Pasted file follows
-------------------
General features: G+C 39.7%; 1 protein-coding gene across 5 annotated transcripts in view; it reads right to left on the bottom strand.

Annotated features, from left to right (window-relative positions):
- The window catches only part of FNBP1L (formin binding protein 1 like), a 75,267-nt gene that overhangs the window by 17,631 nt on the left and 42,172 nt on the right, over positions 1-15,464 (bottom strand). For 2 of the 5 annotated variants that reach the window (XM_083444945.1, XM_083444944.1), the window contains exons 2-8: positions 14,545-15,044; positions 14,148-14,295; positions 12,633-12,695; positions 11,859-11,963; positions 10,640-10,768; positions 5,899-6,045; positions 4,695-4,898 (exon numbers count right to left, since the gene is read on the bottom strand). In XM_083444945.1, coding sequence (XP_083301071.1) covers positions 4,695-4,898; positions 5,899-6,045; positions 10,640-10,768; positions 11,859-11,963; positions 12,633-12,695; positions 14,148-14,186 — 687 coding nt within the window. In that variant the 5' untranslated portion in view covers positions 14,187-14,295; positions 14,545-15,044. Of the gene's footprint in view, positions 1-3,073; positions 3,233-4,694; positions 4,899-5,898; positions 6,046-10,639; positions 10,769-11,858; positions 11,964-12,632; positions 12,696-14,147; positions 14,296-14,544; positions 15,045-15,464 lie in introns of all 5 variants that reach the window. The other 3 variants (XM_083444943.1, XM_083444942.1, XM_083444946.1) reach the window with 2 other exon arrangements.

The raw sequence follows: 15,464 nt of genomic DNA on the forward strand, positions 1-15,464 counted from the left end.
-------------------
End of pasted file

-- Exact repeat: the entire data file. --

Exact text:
General features: G+C 39.7%; 1 protein-coding gene across 5 annotated transcripts in view; it reads right to left on the bottom strand.

Annotated features, from left to right (window-relative positions):
- The window catches only part of FNBP1L (formin binding protein 1 like), a 75,267-nt gene that overhangs the window by 17,631 nt on the left and 42,172 nt on the right, over positions 1-15,464 (bottom strand). For 2 of the 5 annotated variants that reach the window (XM_083444945.1, XM_083444944.1), the window contains exons 2-8: positions 14,545-15,044; positions 14,148-14,295; positions 12,633-12,695; positions 11,859-11,963; positions 10,640-10,768; positions 5,899-6,045; positions 4,695-4,898 (exon numbers count right to left, since the gene is read on the bottom strand). In XM_083444945.1, coding sequence (XP_083301071.1) covers positions 4,695-4,898; positions 5,899-6,045; positions 10,640-10,768; positions 11,859-11,963; positions 12,633-12,695; positions 14,148-14,186 — 687 coding nt within the window. In that variant the 5' untranslated portion in view covers positions 14,187-14,295; positions 14,545-15,044. Of the gene's footprint in view, positions 1-3,073; positions 3,233-4,694; positions 4,899-5,898; positions 6,046-10,639; positions 10,769-11,858; positions 11,964-12,632; positions 12,696-14,147; positions 14,296-14,544; positions 15,045-15,464 lie in introns of all 5 variants that reach the window. The other 3 variants (XM_083444943.1, XM_083444942.1, XM_083444946.1) reach the window with 2 other exon arrangements.

The raw sequence follows: 15,464 nt of genomic DNA on the forward strand, positions 1-15,464 counted from the left end.